Clearly the older ones are going to be the ones more likely to seek funding and in all likelihood, the younger ones be more inclined to pursue crowdsourcing for small business startups.

Starting as an Entrepreneur

Starting as an Entrepreneur

There were a couple of articles today on starting as an entrepreneur. One was geared toward showing investors the entrepreneur is committed. The other was on ways NOT to start as an entrepreneur.

Both are useful as self examination tools even if you’re not currently starting a business. If you have an existing business, you can consider whether you still have what it takes to make it as an entrepreneur.

Showing Commitment as an Entrepreneur

Since investors at the beginning of a venture are betting on the small business idea rather than an established system, they want to know the idea is fully supported by the person who came up with it.

These are some ways investors judge someone to be fully committed to his idea. Even if you’re not looking for venture capital, this is a good way to examine yourself to see if you’re giving it enough to really get things going and grow your small business.

  • All or nothing – not halfway or as one of many efforts
  • Sacrifices – going with less especially to get the ball rolling
  • Hidden motivations – they want to see you have other reasons to make it work such as family obligations or wanting to make your first big mark on the world
  • Skin in the game – you have something vested in a good outcome
  • Characteristics – you can function as Gerber’s 3 types – technician, manager and entrepreneur
  • Patience – you’re willing to reinvest and work toward long term growth
  • Equity hoarders – you’re willing to save money to expand the business rather than put it all back out to investors
  • Determination – see quote below:
One has to admire entrepreneurs who are willing to have 10 or 20 rejections for every lead they receive. Nothing creates more entrepreneurial believability than a passionate belief in an opportunity. That does not necessarily mean the venture is a good investment, but I would much rather back entrepreneurs who are willing to spend years on an opportunity, and show genuine resilience, rather than those who give up after a few setbacks. The ability to recover from failure, in a country that, sadly, has little tolerance for honest entrepreneurial failure, is especially impressive.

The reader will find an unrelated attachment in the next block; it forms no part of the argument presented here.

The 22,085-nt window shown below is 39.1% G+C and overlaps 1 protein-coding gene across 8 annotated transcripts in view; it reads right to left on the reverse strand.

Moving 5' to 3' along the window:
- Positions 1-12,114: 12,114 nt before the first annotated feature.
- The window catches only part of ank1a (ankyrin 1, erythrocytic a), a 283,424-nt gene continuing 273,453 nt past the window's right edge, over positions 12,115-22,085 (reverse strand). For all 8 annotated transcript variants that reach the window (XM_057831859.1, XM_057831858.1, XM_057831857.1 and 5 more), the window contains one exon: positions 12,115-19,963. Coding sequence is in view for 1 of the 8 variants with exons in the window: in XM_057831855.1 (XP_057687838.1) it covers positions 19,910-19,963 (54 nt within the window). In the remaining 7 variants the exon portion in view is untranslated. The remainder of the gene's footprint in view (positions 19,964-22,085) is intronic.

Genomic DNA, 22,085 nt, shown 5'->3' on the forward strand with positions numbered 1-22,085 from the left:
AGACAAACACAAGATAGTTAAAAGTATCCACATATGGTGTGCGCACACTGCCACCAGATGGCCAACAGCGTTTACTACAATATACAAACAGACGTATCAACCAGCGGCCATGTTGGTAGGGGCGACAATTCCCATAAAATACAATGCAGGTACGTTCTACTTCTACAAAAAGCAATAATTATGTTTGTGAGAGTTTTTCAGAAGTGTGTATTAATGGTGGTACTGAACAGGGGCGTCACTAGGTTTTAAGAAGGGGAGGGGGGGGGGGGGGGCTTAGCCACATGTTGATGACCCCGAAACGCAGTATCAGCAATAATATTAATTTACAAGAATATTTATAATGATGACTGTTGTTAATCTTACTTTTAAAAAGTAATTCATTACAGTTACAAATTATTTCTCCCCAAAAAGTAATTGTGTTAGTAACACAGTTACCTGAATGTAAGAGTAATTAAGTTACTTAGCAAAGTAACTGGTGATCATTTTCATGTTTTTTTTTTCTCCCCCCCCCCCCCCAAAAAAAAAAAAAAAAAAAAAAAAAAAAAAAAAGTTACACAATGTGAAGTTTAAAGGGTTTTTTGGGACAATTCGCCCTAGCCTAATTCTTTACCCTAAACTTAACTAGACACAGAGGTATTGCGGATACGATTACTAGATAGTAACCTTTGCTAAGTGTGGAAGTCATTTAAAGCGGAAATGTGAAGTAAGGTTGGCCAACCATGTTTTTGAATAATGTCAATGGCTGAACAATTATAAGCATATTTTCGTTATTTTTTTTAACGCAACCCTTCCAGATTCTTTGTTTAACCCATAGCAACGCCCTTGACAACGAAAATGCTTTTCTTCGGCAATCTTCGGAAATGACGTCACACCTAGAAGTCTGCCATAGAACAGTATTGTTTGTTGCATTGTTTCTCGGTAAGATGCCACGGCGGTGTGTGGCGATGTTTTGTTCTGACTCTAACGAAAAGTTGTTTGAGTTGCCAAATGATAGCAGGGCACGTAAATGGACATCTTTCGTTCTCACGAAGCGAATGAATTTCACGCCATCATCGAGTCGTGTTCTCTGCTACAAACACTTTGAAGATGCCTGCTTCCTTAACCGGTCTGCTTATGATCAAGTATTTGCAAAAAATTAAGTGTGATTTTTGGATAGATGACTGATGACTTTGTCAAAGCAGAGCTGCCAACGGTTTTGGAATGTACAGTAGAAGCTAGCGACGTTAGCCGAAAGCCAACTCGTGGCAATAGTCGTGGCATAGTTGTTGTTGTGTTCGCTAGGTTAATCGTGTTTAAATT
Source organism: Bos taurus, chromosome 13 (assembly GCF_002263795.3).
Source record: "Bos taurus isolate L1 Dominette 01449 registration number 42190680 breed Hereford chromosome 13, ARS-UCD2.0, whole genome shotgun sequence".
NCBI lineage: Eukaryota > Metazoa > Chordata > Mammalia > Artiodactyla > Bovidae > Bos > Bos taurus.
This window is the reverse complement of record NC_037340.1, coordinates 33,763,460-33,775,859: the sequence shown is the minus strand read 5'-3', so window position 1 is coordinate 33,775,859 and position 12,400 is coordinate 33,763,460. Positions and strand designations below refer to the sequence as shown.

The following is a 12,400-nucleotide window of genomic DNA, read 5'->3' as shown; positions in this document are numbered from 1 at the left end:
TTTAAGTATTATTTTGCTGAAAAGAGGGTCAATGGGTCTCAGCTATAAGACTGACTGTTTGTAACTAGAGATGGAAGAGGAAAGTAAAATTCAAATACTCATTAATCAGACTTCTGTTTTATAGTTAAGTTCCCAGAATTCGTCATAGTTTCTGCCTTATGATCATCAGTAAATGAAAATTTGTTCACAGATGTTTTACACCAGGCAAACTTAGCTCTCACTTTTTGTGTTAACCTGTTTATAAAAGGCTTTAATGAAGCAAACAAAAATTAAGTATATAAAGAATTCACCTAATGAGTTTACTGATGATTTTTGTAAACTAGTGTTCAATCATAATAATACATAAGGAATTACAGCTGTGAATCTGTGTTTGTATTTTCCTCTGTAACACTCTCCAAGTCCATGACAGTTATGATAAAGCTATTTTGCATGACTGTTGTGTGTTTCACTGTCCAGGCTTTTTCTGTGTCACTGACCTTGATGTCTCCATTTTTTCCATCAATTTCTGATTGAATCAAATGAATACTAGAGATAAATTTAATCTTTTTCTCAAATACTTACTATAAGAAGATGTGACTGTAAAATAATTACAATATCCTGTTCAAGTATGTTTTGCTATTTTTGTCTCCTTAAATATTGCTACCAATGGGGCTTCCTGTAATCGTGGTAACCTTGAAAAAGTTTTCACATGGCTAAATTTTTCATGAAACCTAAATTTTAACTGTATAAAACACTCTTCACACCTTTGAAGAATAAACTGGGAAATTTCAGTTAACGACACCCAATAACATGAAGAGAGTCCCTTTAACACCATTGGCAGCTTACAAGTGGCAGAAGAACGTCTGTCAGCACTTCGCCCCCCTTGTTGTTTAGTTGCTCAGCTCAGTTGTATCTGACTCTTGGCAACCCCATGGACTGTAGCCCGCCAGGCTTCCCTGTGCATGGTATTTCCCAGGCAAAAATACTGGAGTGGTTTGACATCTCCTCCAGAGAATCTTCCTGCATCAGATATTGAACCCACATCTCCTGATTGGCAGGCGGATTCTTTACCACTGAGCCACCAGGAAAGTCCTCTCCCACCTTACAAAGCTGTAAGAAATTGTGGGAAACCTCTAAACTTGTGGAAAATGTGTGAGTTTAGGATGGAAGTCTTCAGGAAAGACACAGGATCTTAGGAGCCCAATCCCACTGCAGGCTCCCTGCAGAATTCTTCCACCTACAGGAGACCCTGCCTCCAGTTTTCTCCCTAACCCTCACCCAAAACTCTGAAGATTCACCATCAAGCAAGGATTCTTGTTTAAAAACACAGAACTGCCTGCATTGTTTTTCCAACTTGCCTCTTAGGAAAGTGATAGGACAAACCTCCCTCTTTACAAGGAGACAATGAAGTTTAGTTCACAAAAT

How NOT to Start as an Entrepreneur

Another article goes into the wrong ways to do it:

  • Don’t start a business in a field you’re unfamiliar with
  • Don’t try to start it entirely on your own (find professionals, partners and mentors)
  • Not adapting to the changing market
  • Being afraid to make mistakes (that’s one of the best ways to learn)
  • Being risk adverse (you’re probably not if you’re starting your own business)
  • Don’t give up if you run short on cash

Sources:

What makes a real entrepreneur believable?

6 Ways NOT to Launch Your Small Business

Comments:

While it’s entirely possible to start a business without going all in, putting it all on the line is what people want to see if they’re going to give you money to do it. They want the best opportunity for success.

In truth though, many small businesses are started by individuals with their own money part-time. That’s part of what makes business great – there are lots of ways to get it right.

What you can’t do is start without a clear idea of how you’ll connect with and provide value to your customers. Without a way to provide value or make a sale, it doesn’t matter if you have 100 people working on it full time. But then that’s probably the first rule of being an entrepreneur and you probably already know that.